Myanmar (Burma): Whether the military intelligence force in Myanmar has been fully or partially disbanded and who is carrying out their duties (2004 - February 2008)
|Publisher||Canada: Immigration and Refugee Board of Canada|
|Author||Research Directorate, Immigration and Refugee Board, Ottawa|
|Publication Date||25 February 2008|
|Citation / Document Symbol||MMR102757.E|
|Cite as||Canada: Immigration and Refugee Board of Canada, Myanmar (Burma): Whether the military intelligence force in Myanmar has been fully or partially disbanded and who is carrying out their duties (2004 - February 2008), 25 February 2008, MMR102757.E, available at: http://www.refworld.org/docid/485ba87113.html [accessed 5 March 2015]|
|Disclaimer||This is not a UNHCR publication. UNHCR is not responsible for, nor does it necessarily endorse, its content. Any views expressed are solely those of the author or publisher and do not necessarily reflect those of UNHCR, the United Nations or its Member States.|
In 2004, the head of the military government in Myanmar (Burma) abolished the National Intelligence Bureau (NIB), an "umbrella organization of intelligence departments" (BBC 22 Oct. 2004). Also in 2004, Khin Nyunt, who headed the NIB in Myanmar (Burma) (BBC 22 Oct. 2004) was reportedly "forced out of the ruling junta" (Nations of the World 2007, 1065; PHW 2007, 854). As well as being chief of military intelligence, Nyunt was also prime minister, a position that placed him third in the political hierarchy of Myanmar (Burma) (BBC 19 Oct. 2004). The official reason for Nyunt's departure from government was that he was "permitted to retire for health reasons" (ibid.).
Nations of the World indicates that most observers believe these official statements were meant to mask the real reason for Nyunt's departure, which was viewed as the result of a power struggle between hard-line military chief Than Shwe and Nynut, who is, "in strictly relative terms," more progressive (2007, 1065; see also BBC 19 Oct. 2004).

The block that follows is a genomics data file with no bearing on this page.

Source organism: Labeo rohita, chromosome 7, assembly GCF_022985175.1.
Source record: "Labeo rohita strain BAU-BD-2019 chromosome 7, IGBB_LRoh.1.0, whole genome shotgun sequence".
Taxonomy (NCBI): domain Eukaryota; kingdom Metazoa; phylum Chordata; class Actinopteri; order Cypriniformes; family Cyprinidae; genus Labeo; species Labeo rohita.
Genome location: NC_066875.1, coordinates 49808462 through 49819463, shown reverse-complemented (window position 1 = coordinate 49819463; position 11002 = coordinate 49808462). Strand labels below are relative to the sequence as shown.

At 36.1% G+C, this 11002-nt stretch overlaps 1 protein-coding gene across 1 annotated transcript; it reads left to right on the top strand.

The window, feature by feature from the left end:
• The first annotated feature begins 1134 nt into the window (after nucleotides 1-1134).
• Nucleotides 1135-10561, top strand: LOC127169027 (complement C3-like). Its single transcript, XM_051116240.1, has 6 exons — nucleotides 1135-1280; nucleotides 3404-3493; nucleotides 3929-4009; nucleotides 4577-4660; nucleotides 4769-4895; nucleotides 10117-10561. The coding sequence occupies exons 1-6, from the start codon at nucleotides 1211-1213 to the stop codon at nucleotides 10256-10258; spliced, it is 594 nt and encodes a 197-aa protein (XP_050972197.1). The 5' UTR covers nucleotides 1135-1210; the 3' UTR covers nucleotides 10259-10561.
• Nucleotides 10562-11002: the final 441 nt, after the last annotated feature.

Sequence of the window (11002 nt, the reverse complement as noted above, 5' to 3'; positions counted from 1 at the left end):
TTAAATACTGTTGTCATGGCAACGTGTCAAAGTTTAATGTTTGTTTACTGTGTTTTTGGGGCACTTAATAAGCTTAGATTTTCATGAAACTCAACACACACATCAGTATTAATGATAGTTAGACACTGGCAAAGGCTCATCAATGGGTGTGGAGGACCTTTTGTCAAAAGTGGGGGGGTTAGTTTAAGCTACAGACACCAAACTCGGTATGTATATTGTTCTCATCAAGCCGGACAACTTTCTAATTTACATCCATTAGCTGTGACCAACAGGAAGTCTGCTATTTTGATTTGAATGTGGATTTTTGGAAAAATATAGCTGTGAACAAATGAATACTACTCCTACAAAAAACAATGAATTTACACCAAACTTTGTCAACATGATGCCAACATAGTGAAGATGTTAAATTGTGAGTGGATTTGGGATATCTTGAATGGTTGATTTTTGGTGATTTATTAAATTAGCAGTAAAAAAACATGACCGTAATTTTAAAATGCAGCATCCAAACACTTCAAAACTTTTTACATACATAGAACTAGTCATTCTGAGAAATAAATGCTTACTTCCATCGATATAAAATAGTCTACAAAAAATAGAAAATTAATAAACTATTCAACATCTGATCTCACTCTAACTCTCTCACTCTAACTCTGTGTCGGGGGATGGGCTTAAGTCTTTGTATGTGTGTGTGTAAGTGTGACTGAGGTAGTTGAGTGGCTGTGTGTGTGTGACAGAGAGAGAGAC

The military junta, or State Peace and Development Council (SPDC), abolished the NIB immediately after Nyunt's departure in 2004 (BBC 22 Oct. 2004; Xinhua News 22 Oct. 2004). Shwe reportedly explained this move by saying that the NIB was no longer in the best interests of the people of Myanmar (Burma) (Xinhua News 22 Oct. 2004; BBC 22 Oct. 2004).
The British Broadcasting Corporation (BBC) reports that "scores of other military intelligence officials" were arrested after Nyunt left (19 Oct. 2004). Europa World Online likewise reports that "many" military intelligence officers were arrested; in particular, three senior NIB staff members were imprisoned and twelve senior officials dismissed (2007). Several of Nyunt's associates and family members were also arrested (Europa World Online 2007). Moreover, Voice of America (VOA) reports that 2,000 members of the military intelligence unit, which had approximately 10,000 members, were either fired or transferred subsequent to Nyunt's departure (19 Dec. 2004). Political Handbook of the World (PHW) describes the SPDC's actions as a "purge of the military intelligence apparatus" (2007, 854).
According to BBC News, the NIB previously comprised the following sub-organizations: the Military Intelligence Service, the police force's Special Branch, the Bureau of Special Investigation and the Criminal Investigation Department (22 Oct. 2004).
With respect to which organizations are responsible for military intelligence in Myanmar (Burma), a former political prisoner from Myanmar (Burma), who is also a former student leader from the country, provided information to the Research Directorate in a 12 February 2008 telephone interview. He stated that although the NIB was abolished, the specific units that fell under this umbrella organization still exist (Former Political Prisoner 12 Feb. 2008). Instead of all reporting to the NIB, they report to various government agencies (ibid.). The Former Political Prisoner explained the work of the various units responsible for military intelligence in correspondence received on 7 February 2008 and in the 12 February 2008 interview, as outlined in the following paragraphs.